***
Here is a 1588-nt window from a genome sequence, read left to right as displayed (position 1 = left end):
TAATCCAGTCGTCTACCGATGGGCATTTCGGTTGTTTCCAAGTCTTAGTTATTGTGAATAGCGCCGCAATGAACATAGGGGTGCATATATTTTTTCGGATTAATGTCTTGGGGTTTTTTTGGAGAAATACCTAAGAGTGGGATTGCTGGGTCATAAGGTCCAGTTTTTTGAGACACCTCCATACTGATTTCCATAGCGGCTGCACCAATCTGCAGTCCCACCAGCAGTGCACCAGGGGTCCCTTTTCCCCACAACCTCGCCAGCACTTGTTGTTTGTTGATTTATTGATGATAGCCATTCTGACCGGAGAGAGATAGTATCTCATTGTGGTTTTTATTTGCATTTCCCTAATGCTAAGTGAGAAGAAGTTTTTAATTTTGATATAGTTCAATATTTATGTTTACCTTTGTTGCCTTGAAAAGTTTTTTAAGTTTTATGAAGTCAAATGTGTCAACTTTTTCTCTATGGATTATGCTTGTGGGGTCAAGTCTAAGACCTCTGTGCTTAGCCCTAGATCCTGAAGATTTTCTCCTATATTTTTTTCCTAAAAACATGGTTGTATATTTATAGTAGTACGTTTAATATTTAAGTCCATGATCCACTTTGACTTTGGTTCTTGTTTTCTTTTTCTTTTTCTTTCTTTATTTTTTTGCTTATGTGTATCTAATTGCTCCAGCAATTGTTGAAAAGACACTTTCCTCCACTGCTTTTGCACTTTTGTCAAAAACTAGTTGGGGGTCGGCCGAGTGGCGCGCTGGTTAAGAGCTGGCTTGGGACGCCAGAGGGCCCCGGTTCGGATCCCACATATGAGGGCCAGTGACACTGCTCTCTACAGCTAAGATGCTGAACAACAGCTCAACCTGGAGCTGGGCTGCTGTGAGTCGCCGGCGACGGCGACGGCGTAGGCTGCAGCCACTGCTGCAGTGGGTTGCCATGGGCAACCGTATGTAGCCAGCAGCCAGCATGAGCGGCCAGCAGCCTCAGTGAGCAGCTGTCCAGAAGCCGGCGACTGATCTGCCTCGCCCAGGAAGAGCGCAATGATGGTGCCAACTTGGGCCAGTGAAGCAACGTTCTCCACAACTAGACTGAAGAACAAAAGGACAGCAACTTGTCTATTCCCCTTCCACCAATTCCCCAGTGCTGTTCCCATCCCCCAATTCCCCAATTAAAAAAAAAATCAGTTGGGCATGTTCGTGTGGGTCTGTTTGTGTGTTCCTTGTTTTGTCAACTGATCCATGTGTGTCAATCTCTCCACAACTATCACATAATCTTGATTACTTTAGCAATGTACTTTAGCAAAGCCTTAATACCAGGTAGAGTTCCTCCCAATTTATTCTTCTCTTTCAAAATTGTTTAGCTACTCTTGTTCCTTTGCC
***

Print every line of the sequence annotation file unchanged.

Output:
Here is a 1588-nt window from a genome sequence, read left to right as displayed (position 1 = left end):
TAATCCAGTCGTCTACCGATGGGCATTTCGGTTGTTTCCAAGTCTTAGTTATTGTGAATAGCGCCGCAATGAACATAGGGGTGCATATATTTTTTCGGATTAATGTCTTGGGGTTTTTTTGGAGAAATACCTAAGAGTGGGATTGCTGGGTCATAAGGTCCAGTTTTTTGAGACACCTCCATACTGATTTCCATAGCGGCTGCACCAATCTGCAGTCCCACCAGCAGTGCACCAGGGGTCCCTTTTCCCCACAACCTCGCCAGCACTTGTTGTTTGTTGATTTATTGATGATAGCCATTCTGACCGGAGAGAGATAGTATCTCATTGTGGTTTTTATTTGCATTTCCCTAATGCTAAGTGAGAAGAAGTTTTTAATTTTGATATAGTTCAATATTTATGTTTACCTTTGTTGCCTTGAAAAGTTTTTTAAGTTTTATGAAGTCAAATGTGTCAACTTTTTCTCTATGGATTATGCTTGTGGGGTCAAGTCTAAGACCTCTGTGCTTAGCCCTAGATCCTGAAGATTTTCTCCTATATTTTTTTCCTAAAAACATGGTTGTATATTTATAGTAGTACGTTTAATATTTAAGTCCATGATCCACTTTGACTTTGGTTCTTGTTTTCTTTTTCTTTTTCTTTCTTTATTTTTTTGCTTATGTGTATCTAATTGCTCCAGCAATTGTTGAAAAGACACTTTCCTCCACTGCTTTTGCACTTTTGTCAAAAACTAGTTGGGGGTCGGCCGAGTGGCGCGCTGGTTAAGAGCTGGCTTGGGACGCCAGAGGGCCCCGGTTCGGATCCCACATATGAGGGCCAGTGACACTGCTCTCTACAGCTAAGATGCTGAACAACAGCTCAACCTGGAGCTGGGCTGCTGTGAGTCGCCGGCGACGGCGACGGCGTAGGCTGCAGCCACTGCTGCAGTGGGTTGCCATGGGCAACCGTATGTAGCCAGCAGCCAGCATGAGCGGCCAGCAGCCTCAGTGAGCAGCTGTCCAGAAGCCGGCGACTGATCTGCCTCGCCCAGGAAGAGCGCAATGATGGTGCCAACTTGGGCCAGTGAAGCAACGTTCTCCACAACTAGACTGAAGAACAAAAGGACAGCAACTTGTCTATTCCCCTTCCACCAATTCCCCAGTGCTGTTCCCATCCCCCAATTCCCCAATTAAAAAAAAAATCAGTTGGGCATGTTCGTGTGGGTCTGTTTGTGTGTTCCTTGTTTTGTCAACTGATCCATGTGTGTCAATCTCTCCACAACTATCACATAATCTTGATTACTTTAGCAATGTACTTTAGCAAAGCCTTAATACCAGGTAGAGTTCCTCCCAATTTATTCTTCTCTTTCAAAATTGTTTAGCTACTCTTGTTCCTTTGCC